there must be an oxidation. such as an industrial wastewater.1 is a good approximation. or the mass of nutrients removed through biomass wasting. Yields are measured experimentally and reported in units of mass cells per mass substrate.6 mass cells/mass substrate.0 moles of substrate when equations (9) and (10) are summed. Multiply equation (9) by 1. If we want to include phosphorus in the empirical cell formula.816 H+ 4 . 5 C12H22O11 + 12 NH4+ -------------> 12 C5H7NO2 + 31 H2O Balance the hydrogen with hydrogen ions 5 C12H22O11 + 12 NH4+ -------------> 12 C5H7NO2 + 31 H2O + 12 H+ (9) Note that there are no electrons needed to balance the equation.816.816 C5H7NO2 + 4.7% of the biomass. These fractions can be used to estimate the nutrient requirements for a nutrient-poor wastewater. Equation (9) is the synthesis equation and describes the conversion of the substrate to cells. 0. but the easiest approach is to multiply equation (9) by a coefficient to produce 1.151. Suppose we have a yield of 0. organic products.816/12 or 0. We begin to balance of our equations in the same was as before by balancing the major atoms first. although for some systems with very long sludge ages (SRT or MCRT). which is not possible. C and N. Mass yields for heterotrophic organisms are always significantly less than 1. C12H22O11 -------------> C5H7NO2 Balance the major atoms.816 NH4+ -------------> 1. We must now combine equations (9) and (10) to produce an equation that has one mole of substrate on the left and 1.816 moles of cells on the right. We must first convert the yield to a molar yield. since some of it must be oxidized to produce energy. the empirical formula maybe different due to the accumulation of biologically inert. There will usually be some reduction or oxidation in the synthesis equation. Let us consider sucrose as a substrate.69 H2O + 1. Next multiply equation (10) by a second coefficient to produce 1.757 C12H22O11 + 1. C12H22O11 + 12 O2 -------------> 12 CO2 + 11 H2O (10) To combine the synthesis and net equations we use a yield term. Use ammonia as the nitrogen source 5 C12H22O11 + 12 NH4+ -------------> 12 C5H7NO2 Balance the oxygen with water. We now must combine the synthesis equation with the respiration equation to obtain a net equation. We can see for nitrogen composes about 12% of the biomass while phosphorus composes only 2. There are many ways of obtaining the correct amounts of synthesis and respiration. RESPIRATION Equation (10) is the respiration equation and we want to add it to equation (9) in the correct amount. For cells to obtain energy from a reaction. This results because there is no net oxidation or reduction.6 * 342/113 = 1. using the molecular weights of sucrose (342) and cells (113) as follows: Y (molar) = 0. Equation (9) shows 100% conversion of substrate to cells.confirmed the earlier results. C5H7NO2P0.816 moles of cells.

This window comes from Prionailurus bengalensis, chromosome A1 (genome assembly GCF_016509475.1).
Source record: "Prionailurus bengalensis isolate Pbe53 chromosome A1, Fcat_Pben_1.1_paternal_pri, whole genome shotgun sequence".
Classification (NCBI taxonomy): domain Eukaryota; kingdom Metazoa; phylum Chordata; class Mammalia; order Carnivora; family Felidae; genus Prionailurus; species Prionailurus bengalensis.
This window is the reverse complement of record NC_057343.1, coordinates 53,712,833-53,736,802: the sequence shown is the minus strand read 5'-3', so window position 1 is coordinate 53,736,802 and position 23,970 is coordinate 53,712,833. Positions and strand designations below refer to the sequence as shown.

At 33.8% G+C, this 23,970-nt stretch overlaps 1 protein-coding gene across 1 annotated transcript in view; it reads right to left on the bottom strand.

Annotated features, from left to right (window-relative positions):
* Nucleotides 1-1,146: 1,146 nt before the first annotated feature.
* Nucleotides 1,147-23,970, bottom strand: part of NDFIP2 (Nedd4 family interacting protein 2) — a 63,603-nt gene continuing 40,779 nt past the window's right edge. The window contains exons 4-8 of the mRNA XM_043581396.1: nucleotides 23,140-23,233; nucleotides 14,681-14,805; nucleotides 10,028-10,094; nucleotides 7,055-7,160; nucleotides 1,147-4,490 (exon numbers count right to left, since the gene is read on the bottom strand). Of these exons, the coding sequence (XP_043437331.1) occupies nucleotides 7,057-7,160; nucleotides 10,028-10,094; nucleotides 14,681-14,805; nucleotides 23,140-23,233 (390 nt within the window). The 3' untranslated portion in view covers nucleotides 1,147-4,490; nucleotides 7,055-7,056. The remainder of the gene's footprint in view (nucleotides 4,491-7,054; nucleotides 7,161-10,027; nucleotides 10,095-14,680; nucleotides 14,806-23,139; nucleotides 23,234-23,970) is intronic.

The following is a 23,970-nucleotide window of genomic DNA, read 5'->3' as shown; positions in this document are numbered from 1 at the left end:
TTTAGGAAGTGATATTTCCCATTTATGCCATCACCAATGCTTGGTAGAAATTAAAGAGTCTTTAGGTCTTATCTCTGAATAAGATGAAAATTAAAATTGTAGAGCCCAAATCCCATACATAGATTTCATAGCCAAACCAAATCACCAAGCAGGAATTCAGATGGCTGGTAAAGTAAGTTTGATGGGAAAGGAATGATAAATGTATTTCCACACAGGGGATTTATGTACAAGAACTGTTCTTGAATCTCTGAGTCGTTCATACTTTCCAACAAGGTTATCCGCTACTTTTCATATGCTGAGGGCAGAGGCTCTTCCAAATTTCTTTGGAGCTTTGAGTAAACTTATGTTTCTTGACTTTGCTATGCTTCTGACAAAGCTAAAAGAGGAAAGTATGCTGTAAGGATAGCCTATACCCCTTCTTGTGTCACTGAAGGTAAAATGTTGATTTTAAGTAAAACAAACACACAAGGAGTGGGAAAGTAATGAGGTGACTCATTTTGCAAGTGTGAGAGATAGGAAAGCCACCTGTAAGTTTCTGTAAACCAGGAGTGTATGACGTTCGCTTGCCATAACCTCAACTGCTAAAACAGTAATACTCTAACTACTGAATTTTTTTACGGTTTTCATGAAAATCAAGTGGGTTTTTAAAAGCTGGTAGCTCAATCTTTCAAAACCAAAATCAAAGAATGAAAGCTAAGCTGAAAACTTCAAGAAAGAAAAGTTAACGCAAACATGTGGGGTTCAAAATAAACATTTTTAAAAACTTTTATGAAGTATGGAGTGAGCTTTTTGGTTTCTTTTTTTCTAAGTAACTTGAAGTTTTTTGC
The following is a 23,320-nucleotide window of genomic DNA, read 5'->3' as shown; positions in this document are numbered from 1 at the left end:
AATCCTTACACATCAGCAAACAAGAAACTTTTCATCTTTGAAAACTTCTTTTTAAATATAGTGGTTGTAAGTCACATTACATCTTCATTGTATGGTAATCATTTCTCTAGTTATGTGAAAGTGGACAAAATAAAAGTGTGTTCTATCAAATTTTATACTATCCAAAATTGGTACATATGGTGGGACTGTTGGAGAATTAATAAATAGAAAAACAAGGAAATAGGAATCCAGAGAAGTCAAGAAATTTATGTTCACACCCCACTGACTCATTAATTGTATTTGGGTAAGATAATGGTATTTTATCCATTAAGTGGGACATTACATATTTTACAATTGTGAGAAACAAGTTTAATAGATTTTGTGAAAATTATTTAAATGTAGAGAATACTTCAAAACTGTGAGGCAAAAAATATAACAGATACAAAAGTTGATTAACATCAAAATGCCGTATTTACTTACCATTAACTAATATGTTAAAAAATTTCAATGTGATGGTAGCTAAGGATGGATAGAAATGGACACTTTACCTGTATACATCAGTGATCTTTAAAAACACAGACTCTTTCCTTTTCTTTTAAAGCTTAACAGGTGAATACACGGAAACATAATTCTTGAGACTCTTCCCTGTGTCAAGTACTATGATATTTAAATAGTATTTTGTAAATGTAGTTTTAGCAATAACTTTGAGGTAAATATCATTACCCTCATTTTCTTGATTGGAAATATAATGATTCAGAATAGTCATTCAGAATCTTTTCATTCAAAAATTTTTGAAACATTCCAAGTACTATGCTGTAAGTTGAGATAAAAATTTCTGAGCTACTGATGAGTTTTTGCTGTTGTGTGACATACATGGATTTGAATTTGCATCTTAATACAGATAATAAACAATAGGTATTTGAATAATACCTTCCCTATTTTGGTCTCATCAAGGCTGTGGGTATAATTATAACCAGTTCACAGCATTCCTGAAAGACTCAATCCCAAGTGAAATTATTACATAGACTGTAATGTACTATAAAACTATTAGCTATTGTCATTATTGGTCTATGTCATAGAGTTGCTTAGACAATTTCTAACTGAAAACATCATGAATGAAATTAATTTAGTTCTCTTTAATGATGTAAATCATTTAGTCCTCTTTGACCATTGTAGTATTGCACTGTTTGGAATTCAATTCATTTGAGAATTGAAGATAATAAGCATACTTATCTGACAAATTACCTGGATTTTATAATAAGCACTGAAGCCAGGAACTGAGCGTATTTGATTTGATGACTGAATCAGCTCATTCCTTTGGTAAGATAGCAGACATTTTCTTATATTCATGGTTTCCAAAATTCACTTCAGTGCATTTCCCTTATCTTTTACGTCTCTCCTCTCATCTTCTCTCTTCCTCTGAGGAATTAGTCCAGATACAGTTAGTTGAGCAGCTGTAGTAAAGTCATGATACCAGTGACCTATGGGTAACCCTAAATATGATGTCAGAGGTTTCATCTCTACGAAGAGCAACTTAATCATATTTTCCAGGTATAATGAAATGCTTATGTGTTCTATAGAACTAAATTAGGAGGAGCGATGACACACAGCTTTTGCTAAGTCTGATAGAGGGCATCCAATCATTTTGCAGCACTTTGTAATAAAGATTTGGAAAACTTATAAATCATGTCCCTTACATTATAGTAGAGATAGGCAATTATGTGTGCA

This assumes that there is no nitrification.Now multiply equation (10) by (1. The cell production is measured and a maximum cell production is calculated (extrapolated actually) to a minimum or washout cell retention time. An observed yield is what is actually measured and is specific for the cell retention time and reactor conditions at the time of the experiment.816 C5H7NO2 + 2.+ 2 H+ (13) The ammonia on the left cancels the ammonia on the right and the sum is: C5H7NO2 + 7 O2 --------> 5 CO2 + NO3.0.243 C12H22O11 + 2. can be written using either the observed or theoretical yield. The observed yield includes the reduction in cell mass that occurs because of cell decay (path C in Figure 1).92 CO2 + 7. or we can add the equation describing oxidation of ammonia. The theoretical yield represents the split between paths A and B in Figure 1. one obtains the same result using the theoretical yield or observed yield. then the cell decay equation must be added to obtain the net equation for a particular SRT. as follows: NH4+ + 2 O2 -------> H2O + NO3. 5 .92 O2 -------------> 2. It is more tedious to write the net equation using the theoretical yield and then add the decay equation.757) 0. This is the maximum cell production possible from a given microbial culture. DECAY The final equation we need is the cell decay equation or endogenous respiration equation.92 O2 --------> 1. If the theoretical yield is used.816 H+ (11) The net equation can be used to define the mass of end-products and the stoichiometry of a process. If nitrification occurs. It is determined from a series of experiments performed at different SRTs. We can start over with equation (12) by writing nitrate instead of ammonia and perform the entire sequence to balance the equation. we can use them to predict the amounts of reactants and products that will be needed or obtained from a particular reaction. we may want to use a theoretical yield (Y). as follows: C12H22O11 + 1. In biological systems.+ 3 H2O + H+ (14) Note the additional oxygen required. balanced and assuming the end product for nitrogen is ammonia. The net equation. or an observed yield (Yobs).816 NH4+ + 2. however. then we must write the nitrogen end products as nitrate.92 CO2 + 2. if done correctly.0 . which means that Yobs will be lower for systems operating at longer SRTs. The yield is calculated as the cell production per unit mass of substrate metabolized or consumed. Once we know how to write the redox reactions. Decay is greater for long cell retention times.37 H2O + 1.68 H2O Adding together provides the net equation. equation (11). We write it as follows: C5H7NO2 + 5 O2 + H+ --------> 5 CO2 + NH4+ + 2 H2O (12) The above equation is written with two half reactions as before. 5 moles O2/mole cell versus 7 moles O2/mole cell.